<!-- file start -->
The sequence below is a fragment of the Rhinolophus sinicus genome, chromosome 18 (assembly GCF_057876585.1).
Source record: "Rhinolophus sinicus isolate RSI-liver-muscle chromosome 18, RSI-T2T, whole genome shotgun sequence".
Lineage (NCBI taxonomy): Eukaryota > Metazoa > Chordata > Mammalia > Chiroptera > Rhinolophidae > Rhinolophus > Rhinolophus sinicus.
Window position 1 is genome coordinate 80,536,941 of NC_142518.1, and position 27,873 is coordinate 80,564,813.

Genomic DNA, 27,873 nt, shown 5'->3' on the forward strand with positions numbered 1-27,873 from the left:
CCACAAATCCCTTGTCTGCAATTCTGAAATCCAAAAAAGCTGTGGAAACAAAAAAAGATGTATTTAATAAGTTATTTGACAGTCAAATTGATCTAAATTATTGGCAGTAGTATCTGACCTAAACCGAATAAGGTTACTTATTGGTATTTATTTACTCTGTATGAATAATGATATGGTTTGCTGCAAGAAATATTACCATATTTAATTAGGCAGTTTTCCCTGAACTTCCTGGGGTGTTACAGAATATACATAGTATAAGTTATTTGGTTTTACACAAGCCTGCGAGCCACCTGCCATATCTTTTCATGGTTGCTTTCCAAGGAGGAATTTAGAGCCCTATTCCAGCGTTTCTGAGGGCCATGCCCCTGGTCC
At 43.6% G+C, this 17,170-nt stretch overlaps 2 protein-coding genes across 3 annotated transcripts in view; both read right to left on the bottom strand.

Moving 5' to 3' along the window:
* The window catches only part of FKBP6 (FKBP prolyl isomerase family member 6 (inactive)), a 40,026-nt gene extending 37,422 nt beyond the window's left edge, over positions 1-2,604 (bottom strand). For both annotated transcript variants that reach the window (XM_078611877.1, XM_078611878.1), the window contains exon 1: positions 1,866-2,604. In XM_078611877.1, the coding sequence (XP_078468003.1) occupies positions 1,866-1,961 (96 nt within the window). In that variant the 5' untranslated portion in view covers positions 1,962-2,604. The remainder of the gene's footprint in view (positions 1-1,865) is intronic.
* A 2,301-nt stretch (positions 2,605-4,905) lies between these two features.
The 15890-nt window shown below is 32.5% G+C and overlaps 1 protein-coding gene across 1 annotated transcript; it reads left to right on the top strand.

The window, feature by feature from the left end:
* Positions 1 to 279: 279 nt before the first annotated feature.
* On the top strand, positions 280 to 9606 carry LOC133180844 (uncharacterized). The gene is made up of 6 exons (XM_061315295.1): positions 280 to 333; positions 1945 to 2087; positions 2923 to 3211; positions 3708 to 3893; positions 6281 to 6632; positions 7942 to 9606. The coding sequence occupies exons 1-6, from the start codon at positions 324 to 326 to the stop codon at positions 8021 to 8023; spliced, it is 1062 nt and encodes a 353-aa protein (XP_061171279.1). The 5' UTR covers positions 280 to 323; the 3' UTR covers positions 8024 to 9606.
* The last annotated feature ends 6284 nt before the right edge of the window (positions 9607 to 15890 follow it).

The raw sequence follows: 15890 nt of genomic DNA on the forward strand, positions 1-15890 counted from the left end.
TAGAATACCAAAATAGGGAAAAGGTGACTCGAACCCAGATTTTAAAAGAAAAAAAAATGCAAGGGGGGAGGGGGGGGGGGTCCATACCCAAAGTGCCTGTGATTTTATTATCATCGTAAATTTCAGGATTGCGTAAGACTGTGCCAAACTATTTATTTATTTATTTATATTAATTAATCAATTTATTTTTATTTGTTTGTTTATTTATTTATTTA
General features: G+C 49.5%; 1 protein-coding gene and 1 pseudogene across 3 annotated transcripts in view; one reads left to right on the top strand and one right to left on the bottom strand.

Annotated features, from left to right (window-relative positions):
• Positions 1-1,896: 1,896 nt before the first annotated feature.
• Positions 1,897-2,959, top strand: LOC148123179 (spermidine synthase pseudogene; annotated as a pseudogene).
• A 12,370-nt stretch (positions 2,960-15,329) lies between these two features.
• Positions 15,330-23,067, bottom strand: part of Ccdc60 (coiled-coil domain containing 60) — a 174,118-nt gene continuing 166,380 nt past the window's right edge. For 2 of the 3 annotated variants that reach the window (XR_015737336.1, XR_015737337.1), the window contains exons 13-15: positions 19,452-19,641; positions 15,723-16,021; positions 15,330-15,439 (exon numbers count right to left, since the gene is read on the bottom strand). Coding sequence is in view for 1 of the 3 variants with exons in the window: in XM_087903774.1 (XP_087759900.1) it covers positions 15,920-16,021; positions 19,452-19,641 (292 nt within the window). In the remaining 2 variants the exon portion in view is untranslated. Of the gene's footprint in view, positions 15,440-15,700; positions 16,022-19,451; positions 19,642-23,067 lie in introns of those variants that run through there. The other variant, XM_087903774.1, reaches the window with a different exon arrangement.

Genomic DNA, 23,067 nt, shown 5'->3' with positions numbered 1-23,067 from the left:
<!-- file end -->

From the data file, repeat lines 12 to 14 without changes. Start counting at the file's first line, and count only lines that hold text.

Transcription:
The window, feature by feature from the left end:
* Positions 1 to 279: 279 nt before the first annotated feature.
* On the top strand, positions 280 to 9606 carry LOC133180844 (uncharacterized). The gene is made up of 6 exons (XM_061315295.1): positions 280 to 333; positions 1945 to 2087; positions 2923 to 3211; positions 3708 to 3893; positions 6281 to 6632; positions 7942 to 9606. The coding sequence occupies exons 1-6, from the start codon at positions 324 to 326 to the stop codon at positions 8021 to 8023; spliced, it is 1062 nt and encodes a 353-aa protein (XP_061171279.1). The 5' UTR covers positions 280 to 323; the 3' UTR covers positions 8024 to 9606.